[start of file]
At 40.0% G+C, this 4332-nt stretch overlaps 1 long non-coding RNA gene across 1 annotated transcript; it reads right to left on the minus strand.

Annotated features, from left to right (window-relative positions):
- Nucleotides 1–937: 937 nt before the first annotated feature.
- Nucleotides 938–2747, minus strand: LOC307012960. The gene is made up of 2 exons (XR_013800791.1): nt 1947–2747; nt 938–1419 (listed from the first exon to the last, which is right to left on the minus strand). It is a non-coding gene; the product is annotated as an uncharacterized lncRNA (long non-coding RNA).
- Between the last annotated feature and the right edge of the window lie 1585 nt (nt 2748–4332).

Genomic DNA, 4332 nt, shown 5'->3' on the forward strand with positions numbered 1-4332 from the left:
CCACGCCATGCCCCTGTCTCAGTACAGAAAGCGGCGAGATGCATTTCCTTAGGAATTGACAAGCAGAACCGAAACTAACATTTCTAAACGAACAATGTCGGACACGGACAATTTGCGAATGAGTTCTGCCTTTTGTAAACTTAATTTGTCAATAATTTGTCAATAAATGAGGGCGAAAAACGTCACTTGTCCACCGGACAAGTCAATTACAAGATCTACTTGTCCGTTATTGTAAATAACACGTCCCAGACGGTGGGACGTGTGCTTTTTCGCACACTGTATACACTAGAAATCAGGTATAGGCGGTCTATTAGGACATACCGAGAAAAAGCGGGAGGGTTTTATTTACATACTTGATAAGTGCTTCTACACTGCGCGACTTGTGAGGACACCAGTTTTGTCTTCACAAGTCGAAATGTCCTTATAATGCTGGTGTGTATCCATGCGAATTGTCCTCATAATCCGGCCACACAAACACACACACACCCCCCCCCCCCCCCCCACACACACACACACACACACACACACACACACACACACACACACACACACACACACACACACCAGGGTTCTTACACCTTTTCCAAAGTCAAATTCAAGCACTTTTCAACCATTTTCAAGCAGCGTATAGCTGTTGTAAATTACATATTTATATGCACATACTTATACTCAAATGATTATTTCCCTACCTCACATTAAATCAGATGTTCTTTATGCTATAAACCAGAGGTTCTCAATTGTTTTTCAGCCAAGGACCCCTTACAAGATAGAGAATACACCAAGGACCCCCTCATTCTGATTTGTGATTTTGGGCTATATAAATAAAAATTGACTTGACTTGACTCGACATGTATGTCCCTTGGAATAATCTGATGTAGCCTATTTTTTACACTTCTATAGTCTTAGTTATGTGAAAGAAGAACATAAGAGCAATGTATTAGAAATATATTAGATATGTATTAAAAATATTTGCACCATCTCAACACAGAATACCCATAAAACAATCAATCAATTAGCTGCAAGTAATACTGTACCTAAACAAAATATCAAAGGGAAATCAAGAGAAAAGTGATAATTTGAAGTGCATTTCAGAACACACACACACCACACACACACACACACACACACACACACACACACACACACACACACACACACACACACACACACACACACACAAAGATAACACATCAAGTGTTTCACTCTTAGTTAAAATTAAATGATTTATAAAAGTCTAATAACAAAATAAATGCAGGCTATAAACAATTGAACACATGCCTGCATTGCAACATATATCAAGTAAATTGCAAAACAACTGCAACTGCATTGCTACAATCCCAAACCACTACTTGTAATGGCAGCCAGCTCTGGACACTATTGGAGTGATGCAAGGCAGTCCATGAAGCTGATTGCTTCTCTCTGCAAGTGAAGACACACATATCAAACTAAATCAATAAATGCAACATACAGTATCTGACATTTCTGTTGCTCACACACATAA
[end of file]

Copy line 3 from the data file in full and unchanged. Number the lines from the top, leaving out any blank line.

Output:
- Nucleotides 1–937: 937 nt before the first annotated feature.